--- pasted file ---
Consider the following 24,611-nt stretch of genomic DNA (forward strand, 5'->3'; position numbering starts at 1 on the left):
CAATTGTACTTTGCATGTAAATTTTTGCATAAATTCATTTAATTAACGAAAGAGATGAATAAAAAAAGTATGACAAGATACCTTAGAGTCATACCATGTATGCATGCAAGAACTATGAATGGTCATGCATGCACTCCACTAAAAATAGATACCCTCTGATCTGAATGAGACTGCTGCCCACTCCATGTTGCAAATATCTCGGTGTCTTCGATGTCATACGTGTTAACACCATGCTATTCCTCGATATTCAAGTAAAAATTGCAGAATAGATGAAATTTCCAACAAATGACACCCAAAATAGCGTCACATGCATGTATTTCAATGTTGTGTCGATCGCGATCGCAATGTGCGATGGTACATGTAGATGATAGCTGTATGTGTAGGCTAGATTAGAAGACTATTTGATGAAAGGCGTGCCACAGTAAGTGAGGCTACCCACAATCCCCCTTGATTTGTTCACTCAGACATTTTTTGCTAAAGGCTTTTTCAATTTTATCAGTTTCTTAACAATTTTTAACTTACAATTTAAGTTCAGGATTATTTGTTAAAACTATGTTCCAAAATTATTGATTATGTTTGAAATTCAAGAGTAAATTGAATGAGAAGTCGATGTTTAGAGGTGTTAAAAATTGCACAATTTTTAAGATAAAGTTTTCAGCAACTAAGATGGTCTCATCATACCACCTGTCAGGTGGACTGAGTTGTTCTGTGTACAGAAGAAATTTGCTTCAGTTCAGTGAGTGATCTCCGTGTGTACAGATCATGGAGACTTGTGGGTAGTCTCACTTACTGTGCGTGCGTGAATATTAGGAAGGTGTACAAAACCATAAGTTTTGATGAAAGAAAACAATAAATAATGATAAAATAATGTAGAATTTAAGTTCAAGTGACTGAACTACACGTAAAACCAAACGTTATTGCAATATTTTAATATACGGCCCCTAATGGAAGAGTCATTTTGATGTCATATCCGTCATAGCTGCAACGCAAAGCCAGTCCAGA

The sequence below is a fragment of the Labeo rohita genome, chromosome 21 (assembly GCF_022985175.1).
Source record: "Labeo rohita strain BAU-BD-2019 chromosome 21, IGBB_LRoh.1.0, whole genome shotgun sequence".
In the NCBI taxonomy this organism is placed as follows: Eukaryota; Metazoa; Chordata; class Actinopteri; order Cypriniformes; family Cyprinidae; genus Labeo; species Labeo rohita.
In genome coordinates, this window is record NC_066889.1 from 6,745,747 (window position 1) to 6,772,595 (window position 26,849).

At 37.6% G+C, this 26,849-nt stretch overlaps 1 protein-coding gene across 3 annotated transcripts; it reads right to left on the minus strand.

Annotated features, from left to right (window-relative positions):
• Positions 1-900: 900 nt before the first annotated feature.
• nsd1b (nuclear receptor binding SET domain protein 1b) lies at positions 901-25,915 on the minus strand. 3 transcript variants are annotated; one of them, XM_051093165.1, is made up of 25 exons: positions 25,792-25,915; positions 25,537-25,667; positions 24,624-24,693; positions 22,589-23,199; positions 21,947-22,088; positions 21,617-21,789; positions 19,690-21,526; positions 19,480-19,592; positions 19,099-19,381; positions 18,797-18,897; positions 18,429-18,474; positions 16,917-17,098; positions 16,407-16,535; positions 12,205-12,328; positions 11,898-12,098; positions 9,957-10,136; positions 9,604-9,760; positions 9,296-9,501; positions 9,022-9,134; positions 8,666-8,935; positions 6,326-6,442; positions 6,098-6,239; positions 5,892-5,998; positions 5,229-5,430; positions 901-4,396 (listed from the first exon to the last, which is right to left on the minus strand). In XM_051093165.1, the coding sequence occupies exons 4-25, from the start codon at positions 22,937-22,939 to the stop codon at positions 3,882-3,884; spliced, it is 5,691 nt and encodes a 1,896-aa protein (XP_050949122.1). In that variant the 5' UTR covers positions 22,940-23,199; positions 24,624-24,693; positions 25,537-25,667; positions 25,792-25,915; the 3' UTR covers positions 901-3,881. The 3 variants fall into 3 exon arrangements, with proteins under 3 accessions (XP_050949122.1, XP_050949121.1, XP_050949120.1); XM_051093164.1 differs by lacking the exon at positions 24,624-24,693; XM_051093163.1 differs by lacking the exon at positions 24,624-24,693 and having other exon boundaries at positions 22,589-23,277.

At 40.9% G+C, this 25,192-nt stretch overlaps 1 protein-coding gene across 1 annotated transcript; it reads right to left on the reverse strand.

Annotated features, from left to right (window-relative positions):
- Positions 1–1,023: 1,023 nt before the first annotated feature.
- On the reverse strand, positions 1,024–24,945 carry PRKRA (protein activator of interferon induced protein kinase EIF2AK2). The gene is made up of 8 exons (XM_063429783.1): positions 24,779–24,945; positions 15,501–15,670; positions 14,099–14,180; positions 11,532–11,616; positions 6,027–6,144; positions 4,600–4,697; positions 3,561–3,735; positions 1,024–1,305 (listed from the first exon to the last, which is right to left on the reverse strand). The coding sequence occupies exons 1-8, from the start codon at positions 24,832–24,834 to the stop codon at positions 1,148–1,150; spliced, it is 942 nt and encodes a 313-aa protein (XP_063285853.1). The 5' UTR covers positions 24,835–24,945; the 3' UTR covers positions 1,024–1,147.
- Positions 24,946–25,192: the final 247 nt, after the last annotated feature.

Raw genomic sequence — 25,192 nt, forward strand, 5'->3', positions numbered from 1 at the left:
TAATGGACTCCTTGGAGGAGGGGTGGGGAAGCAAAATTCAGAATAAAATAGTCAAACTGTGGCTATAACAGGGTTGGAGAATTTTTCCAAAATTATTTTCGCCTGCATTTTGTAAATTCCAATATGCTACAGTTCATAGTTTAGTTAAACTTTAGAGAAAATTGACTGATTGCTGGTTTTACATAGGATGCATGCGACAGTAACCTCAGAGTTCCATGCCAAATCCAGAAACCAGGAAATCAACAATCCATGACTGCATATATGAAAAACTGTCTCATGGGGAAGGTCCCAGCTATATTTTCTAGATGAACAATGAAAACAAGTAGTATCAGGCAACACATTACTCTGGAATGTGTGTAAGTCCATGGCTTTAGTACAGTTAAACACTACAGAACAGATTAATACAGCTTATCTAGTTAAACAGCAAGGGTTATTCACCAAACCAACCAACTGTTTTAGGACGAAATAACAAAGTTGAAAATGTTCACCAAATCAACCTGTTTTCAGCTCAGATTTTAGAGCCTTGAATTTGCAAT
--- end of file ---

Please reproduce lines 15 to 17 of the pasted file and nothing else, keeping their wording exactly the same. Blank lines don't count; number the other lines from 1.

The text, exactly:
- Positions 24,946–25,192: the final 247 nt, after the last annotated feature.

Raw genomic sequence — 25,192 nt, forward strand, 5'->3', positions numbered from 1 at the left:
TAATGGACTCCTTGGAGGAGGGGTGGGGAAGCAAAATTCAGAATAAAATAGTCAAACTGTGGCTATAACAGGGTTGGAGAATTTTTCCAAAATTATTTTCGCCTGCATTTTGTAAATTCCAATATGCTACAGTTCATAGTTTAGTTAAACTTTAGAGAAAATTGACTGATTGCTGGTTTTACATAGGATGCATGCGACAGTAACCTCAGAGTTCCATGCCAAATCCAGAAACCAGGAAATCAACAATCCATGACTGCATATATGAAAAACTGTCTCATGGGGAAGGTCCCAGCTATATTTTCTAGATGAACAATGAAAACAAGTAGTATCAGGCAACACATTACTCTGGAATGTGTGTAAGTCCATGGCTTTAGTACAGTTAAACACTACAGAACAGATTAATACAGCTTATCTAGTTAAACAGCAAGGGTTATTCACCAAACCAACCAACTGTTTTAGGACGAAATAACAAAGTTGAAAATGTTCACCAAATCAACCTGTTTTCAGCTCAGATTTTAGAGCCTTGAATTTGCAAT